[00:22:24] Within patriarchal societies, rape culture abounds, because we have taught ourselves to see women as sex objects in a patriarchal culture. We value hyper-masculine traits or characteristics or values of power, control, and domination. And we see this with the men of the city who are wanting to rape the male guests. We see that as an act of power and domination, even within patriarchy, men are asserting themselves through attempts and power and control and exploiting one sexuality renders the victim powerless and the perpetrator powerful and in control. The rape of women denies women freedom to say no, and turns them into objects and fragments able to be dismembered and murdered and forgotten.

[00:23:10] In this section of the story. We see Lot sexually abusing his daughters through controlling their sexuality in Sodom, right? He offers them up as sacrifice, knowing full well what would happen to them.

Channing: [00:23:23] As the story continues to progress and Lot and his family escape the city, Lot moves his daughters to the cave in the mountain and we hear the daughters repeat a story that, as Gafney suggests, their father has told to them for his own incestuous motives. This is a story that all of humanity has been destroyed. Even the city of Zoar from which they just fled. And now seeing that it is a woman's role and responsibility to bear children, sons, and carry on the family line, how are the daughters supposed to make sense of their God-given duty? This is to say, look how conveniently the story works out for a Lot. If he can convince his daughters that the three of them are the only ones left and that it's their responsibility to carry on the family line then perhaps they will be less resistant to Lot raping them.

[00:24:17] And we're using terms here like incest and rape intentionally, because Gafney reminds us, can children rape their parents? Gafney also writes “the reader or hearer must also imagine Lot is not so drunk as to impede his ability to have sex, but at the same time, so intoxicated that he does not notice his own daughters having sex with him.”

[00:24:43] Gafney, and we, agree that this is highly improbable. Gafney also notes that this story shares so many similarities with reports of incest. Similarities include an absent mother figure who is either absent emotionally or physically. In this case, Lot's wife has turned into a pillar of salt before they ever make it fully out of the city. There's a use of alcohol or drugs. There's blame that is placed on the younger persons in the relationship. This crafts an entire biblical story to make it seem like it was the 12 and 14 year old daughters’ plan all along to get their father drunk and have sex with him as if Lot is now free of blame and it was really all the young daughters’ faults. Finally, the similarity of isolation of all the victims and controlling their access to other people. What says isolated like a cave in the mountains and a story that the entire Earth's population has been destroyed?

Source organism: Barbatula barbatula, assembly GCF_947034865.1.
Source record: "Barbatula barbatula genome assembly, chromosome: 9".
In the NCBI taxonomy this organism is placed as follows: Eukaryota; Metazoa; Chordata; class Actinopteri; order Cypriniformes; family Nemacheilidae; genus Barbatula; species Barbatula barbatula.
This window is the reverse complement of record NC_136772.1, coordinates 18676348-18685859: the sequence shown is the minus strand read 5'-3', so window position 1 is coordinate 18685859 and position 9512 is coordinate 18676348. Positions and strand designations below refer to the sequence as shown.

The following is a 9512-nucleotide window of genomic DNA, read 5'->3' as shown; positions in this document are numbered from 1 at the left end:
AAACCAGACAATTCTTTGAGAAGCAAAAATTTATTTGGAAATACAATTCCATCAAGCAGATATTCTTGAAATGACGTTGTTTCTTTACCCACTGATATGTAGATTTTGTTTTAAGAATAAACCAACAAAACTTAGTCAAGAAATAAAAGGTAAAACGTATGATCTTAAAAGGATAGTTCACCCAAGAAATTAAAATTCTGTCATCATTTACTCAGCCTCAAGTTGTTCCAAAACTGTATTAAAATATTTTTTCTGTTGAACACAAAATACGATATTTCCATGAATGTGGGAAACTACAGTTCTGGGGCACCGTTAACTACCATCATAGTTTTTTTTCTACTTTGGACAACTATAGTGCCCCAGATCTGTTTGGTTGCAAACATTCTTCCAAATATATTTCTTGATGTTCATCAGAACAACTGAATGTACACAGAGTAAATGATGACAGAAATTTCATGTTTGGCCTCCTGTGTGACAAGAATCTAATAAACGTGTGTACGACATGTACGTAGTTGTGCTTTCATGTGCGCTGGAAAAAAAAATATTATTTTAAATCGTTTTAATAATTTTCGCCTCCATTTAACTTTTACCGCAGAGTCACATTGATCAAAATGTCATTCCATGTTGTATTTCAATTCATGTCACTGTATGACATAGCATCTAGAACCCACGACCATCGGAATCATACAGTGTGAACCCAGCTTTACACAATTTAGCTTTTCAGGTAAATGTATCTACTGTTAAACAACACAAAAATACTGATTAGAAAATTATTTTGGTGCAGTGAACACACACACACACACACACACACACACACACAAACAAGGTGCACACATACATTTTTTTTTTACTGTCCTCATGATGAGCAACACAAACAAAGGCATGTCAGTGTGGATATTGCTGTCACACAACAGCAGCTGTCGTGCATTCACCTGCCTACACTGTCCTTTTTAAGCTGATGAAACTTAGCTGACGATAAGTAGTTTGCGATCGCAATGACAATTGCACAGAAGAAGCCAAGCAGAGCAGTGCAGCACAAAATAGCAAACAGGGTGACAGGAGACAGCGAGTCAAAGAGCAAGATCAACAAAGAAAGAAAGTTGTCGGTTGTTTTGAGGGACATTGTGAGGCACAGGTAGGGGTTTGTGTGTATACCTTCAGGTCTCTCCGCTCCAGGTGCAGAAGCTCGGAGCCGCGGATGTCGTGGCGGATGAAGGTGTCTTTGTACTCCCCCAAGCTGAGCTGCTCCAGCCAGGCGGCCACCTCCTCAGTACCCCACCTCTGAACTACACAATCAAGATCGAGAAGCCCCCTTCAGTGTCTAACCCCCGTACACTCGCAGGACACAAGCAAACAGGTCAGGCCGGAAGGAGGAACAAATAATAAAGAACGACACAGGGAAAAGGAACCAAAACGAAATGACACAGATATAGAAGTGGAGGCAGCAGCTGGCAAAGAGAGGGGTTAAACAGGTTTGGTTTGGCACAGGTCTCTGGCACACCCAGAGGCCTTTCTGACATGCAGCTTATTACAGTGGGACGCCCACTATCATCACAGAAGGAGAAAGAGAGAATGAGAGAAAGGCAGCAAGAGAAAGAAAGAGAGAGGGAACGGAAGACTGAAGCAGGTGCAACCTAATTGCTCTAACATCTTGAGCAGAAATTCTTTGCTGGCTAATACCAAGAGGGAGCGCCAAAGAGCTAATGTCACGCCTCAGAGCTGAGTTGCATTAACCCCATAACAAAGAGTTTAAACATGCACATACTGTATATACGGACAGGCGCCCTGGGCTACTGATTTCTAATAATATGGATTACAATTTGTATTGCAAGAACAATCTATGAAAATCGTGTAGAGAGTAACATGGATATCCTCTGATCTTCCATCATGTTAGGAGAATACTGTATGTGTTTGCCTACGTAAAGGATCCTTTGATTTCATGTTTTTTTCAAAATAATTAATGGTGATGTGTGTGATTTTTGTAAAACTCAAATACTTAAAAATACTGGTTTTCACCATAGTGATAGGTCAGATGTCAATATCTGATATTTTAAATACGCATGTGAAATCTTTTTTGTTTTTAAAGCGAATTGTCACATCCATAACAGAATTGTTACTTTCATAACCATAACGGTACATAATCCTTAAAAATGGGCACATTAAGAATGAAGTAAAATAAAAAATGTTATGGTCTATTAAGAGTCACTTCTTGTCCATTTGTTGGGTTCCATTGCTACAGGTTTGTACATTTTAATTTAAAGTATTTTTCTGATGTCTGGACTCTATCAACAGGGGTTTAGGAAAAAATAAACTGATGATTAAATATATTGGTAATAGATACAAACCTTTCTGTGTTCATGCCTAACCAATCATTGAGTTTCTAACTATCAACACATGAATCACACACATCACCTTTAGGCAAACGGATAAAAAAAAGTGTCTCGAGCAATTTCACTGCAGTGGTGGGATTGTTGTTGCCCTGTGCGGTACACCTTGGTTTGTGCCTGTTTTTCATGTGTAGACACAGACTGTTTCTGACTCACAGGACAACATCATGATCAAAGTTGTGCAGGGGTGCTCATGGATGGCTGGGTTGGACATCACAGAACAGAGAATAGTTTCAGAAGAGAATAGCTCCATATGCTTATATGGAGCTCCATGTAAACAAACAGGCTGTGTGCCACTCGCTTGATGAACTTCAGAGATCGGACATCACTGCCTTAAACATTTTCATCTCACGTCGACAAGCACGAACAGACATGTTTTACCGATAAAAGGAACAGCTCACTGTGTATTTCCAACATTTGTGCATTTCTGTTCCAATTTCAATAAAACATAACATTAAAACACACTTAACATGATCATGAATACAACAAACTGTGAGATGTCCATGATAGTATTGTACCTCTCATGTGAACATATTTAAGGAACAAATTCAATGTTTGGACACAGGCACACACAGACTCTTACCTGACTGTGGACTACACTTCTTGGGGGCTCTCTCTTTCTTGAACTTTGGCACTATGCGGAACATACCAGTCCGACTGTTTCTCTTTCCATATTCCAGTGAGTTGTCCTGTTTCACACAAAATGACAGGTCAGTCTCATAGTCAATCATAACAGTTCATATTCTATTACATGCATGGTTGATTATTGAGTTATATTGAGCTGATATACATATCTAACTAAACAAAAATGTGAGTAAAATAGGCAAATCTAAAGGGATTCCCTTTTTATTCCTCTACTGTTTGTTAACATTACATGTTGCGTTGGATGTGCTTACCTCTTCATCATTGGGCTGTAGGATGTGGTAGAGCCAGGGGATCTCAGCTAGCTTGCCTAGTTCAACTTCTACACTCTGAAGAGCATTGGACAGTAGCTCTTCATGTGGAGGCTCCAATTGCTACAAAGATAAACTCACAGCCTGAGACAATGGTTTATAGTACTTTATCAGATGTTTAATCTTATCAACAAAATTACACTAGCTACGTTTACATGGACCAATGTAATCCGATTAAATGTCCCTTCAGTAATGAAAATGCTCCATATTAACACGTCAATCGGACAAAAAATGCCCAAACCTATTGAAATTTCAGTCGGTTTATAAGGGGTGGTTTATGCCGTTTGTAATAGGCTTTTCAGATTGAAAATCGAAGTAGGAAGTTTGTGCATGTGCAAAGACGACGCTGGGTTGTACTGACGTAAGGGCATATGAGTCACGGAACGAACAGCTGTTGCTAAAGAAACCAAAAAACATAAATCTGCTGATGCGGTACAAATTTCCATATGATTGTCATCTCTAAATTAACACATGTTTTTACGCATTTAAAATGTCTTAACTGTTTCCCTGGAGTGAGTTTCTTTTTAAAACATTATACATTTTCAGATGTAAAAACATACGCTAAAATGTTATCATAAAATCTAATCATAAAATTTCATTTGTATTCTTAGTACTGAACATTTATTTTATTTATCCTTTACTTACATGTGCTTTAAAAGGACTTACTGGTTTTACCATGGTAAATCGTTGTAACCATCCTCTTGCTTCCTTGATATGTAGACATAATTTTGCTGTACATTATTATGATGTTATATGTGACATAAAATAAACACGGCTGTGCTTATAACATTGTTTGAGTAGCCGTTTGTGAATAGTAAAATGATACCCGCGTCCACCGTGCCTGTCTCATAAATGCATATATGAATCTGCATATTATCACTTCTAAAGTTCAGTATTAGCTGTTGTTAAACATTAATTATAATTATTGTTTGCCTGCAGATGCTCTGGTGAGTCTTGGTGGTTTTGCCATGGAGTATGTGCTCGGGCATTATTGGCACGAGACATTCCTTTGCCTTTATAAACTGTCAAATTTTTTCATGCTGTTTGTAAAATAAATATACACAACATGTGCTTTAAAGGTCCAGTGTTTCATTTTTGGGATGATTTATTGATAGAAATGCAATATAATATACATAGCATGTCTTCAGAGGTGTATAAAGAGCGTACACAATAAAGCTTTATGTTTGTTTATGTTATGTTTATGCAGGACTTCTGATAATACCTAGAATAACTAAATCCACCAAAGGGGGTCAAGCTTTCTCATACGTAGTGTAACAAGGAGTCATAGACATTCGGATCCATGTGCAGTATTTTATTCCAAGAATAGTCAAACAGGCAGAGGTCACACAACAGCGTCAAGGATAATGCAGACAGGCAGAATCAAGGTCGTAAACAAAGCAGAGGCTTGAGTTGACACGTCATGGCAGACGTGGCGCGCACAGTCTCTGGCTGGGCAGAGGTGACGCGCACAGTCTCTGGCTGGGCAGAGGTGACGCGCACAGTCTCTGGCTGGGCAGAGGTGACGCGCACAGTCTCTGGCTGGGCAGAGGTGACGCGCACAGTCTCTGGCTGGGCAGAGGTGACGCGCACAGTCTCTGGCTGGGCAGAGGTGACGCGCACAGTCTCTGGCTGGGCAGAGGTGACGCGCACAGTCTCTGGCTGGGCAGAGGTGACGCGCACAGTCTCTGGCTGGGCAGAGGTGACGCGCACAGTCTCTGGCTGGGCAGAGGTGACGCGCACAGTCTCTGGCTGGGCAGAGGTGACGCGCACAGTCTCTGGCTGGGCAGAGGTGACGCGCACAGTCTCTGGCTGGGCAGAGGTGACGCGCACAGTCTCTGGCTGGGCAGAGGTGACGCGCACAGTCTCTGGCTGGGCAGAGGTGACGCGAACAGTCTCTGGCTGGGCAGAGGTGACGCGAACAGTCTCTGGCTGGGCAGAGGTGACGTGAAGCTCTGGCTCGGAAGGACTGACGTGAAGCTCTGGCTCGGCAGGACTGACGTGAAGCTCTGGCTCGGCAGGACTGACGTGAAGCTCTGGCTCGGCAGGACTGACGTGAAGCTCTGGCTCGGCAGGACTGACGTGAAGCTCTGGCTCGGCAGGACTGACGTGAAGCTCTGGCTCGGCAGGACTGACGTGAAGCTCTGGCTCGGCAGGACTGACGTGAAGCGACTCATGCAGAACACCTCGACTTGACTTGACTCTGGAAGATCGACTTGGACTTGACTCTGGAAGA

[00:25:42] Here too, author Ilona Rashkow writes “Although the daughters in this instance appear to be the active initiators of the incestuous behavior, more than one daughter’s being involved brings the story closer into line with clinical incest, where the incestuous father commonly moves from older to younger daughters…Within the patriarchal world of the Hebrew Bible, fathers commit incest with their children and remain unpunished while the children involved are damned forvever.”

Elise: [00:26:12]We also wanted to share a bit of womanist midrash from Gafney to bring the story into full view. Gaffney writes, ““Lot indoctrinated Zeqenah and Qetanah with this belief, and would often say, as if thinking out loud, that it is terrible how humanity will end with them since there is no one left to populate the world. He would tell them stories about the first human family, Adam and Eve, Cain, Abel, and Seth, and ask questions like, “I wonder how they had children?” Zeqenah answered “they must have had sisters,” and Qetanah said “I guess they were allowed to have sex with their sisters, because the world needed people,” and Lot knew that he had them. It was only a matter of time… On the night when Zeqenah gave him the cup of wine, Lot understood that this was the night, so he drank a bit more than he was used to and feigned drunkenness. The girls were young and innocent; they wouldn’t know the difference anyway. The same thing happened the next night, with Qetanah. At first, Zeqenah and Qetanah believed that their father really didn’t know what happened, but when they told him about it, they could see he wasn’t surprised. As days passed, they began to notice their father leering at them, and the truth dawned on them; the whole thing was the old man’s plan.”

Channing: [00:27:31] We also want to share a poem written by Susan Gross, titled “Lot's Daughters Reveal it was Child Abuse.” 

When a man is drunk

it generally doesn’t get up,

so this too is absurd:

that we seduced him

after drowning him in wine.

The truth

hurts in one’s tissues

when one pisses and squats

and hurts in the head

knowing that this man

fed us bread,

fashioned us dolls out of wheat stalks,

smiled, joked, bounced

balls for us

and represented

the gender, the species

that we would have loved someday.